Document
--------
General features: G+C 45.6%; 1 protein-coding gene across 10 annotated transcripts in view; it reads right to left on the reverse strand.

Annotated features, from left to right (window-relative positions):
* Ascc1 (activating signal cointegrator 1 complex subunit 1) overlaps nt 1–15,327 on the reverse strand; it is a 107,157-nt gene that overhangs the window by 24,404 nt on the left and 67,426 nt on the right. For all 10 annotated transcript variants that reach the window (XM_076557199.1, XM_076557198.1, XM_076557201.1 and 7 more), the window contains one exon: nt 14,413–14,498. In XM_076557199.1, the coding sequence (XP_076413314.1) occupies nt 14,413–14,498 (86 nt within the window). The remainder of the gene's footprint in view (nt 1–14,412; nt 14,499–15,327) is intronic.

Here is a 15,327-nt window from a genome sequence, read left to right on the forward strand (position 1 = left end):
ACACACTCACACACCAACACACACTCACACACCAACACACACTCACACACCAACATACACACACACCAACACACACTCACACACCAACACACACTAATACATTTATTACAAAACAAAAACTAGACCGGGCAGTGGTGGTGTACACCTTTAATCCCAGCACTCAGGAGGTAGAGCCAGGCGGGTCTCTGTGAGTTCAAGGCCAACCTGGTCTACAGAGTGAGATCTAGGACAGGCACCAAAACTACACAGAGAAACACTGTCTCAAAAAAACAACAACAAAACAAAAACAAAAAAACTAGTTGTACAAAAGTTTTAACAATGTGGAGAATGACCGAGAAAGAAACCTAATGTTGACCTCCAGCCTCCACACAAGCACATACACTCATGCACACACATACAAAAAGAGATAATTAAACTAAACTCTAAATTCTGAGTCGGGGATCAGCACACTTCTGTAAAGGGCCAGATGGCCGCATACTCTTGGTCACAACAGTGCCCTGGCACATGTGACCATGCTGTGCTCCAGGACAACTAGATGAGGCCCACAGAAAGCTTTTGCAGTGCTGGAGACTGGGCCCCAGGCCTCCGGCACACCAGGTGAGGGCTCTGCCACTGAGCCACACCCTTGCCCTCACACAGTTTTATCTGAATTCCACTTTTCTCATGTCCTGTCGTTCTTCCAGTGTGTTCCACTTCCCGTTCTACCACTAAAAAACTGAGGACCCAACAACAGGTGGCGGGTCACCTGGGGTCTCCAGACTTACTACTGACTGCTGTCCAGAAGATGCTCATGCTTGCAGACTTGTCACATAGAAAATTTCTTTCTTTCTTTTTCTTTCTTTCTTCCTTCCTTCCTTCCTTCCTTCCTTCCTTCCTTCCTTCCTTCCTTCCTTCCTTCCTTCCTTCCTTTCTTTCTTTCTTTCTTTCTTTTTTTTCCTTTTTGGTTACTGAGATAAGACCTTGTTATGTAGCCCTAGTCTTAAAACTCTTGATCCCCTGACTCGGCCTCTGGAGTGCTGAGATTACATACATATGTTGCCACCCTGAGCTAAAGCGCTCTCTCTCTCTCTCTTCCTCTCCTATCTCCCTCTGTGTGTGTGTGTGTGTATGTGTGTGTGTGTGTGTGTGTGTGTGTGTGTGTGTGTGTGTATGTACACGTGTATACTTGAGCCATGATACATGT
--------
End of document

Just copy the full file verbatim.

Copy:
General features: G+C 45.6%; 1 protein-coding gene across 10 annotated transcripts in view; it reads right to left on the reverse strand.

Annotated features, from left to right (window-relative positions):
* Ascc1 (activating signal cointegrator 1 complex subunit 1) overlaps nt 1–15,327 on the reverse strand; it is a 107,157-nt gene that overhangs the window by 24,404 nt on the left and 67,426 nt on the right. For all 10 annotated transcript variants that reach the window (XM_076557199.1, XM_076557198.1, XM_076557201.1 and 7 more), the window contains one exon: nt 14,413–14,498. In XM_076557199.1, the coding sequence (XP_076413314.1) occupies nt 14,413–14,498 (86 nt within the window). The remainder of the gene's footprint in view (nt 1–14,412; nt 14,499–15,327) is intronic.

Here is a 15,327-nt window from a genome sequence, read left to right on the forward strand (position 1 = left end):
ACACACTCACACACCAACACACACTCACACACCAACACACACTCACACACCAACATACACACACACCAACACACACTCACACACCAACACACACTAATACATTTATTACAAAACAAAAACTAGACCGGGCAGTGGTGGTGTACACCTTTAATCCCAGCACTCAGGAGGTAGAGCCAGGCGGGTCTCTGTGAGTTCAAGGCCAACCTGGTCTACAGAGTGAGATCTAGGACAGGCACCAAAACTACACAGAGAAACACTGTCTCAAAAAAACAACAACAAAACAAAAACAAAAAAACTAGTTGTACAAAAGTTTTAACAATGTGGAGAATGACCGAGAAAGAAACCTAATGTTGACCTCCAGCCTCCACACAAGCACATACACTCATGCACACACATACAAAAAGAGATAATTAAACTAAACTCTAAATTCTGAGTCGGGGATCAGCACACTTCTGTAAAGGGCCAGATGGCCGCATACTCTTGGTCACAACAGTGCCCTGGCACATGTGACCATGCTGTGCTCCAGGACAACTAGATGAGGCCCACAGAAAGCTTTTGCAGTGCTGGAGACTGGGCCCCAGGCCTCCGGCACACCAGGTGAGGGCTCTGCCACTGAGCCACACCCTTGCCCTCACACAGTTTTATCTGAATTCCACTTTTCTCATGTCCTGTCGTTCTTCCAGTGTGTTCCACTTCCCGTTCTACCACTAAAAAACTGAGGACCCAACAACAGGTGGCGGGTCACCTGGGGTCTCCAGACTTACTACTGACTGCTGTCCAGAAGATGCTCATGCTTGCAGACTTGTCACATAGAAAATTTCTTTCTTTCTTTTTCTTTCTTTCTTCCTTCCTTCCTTCCTTCCTTCCTTCCTTCCTTCCTTCCTTCCTTCCTTCCTTCCTTCCTTCCTTTCTTTCTTTCTTTCTTTCTTTTTTTTCCTTTTTGGTTACTGAGATAAGACCTTGTTATGTAGCCCTAGTCTTAAAACTCTTGATCCCCTGACTCGGCCTCTGGAGTGCTGAGATTACATACATATGTTGCCACCCTGAGCTAAAGCGCTCTCTCTCTCTCTCTTCCTCTCCTATCTCCCTCTGTGTGTGTGTGTGTGTATGTGTGTGTGTGTGTGTGTGTGTGTGTGTGTGTGTGTGTGTATGTACACGTGTATACTTGAGCCATGATACATGT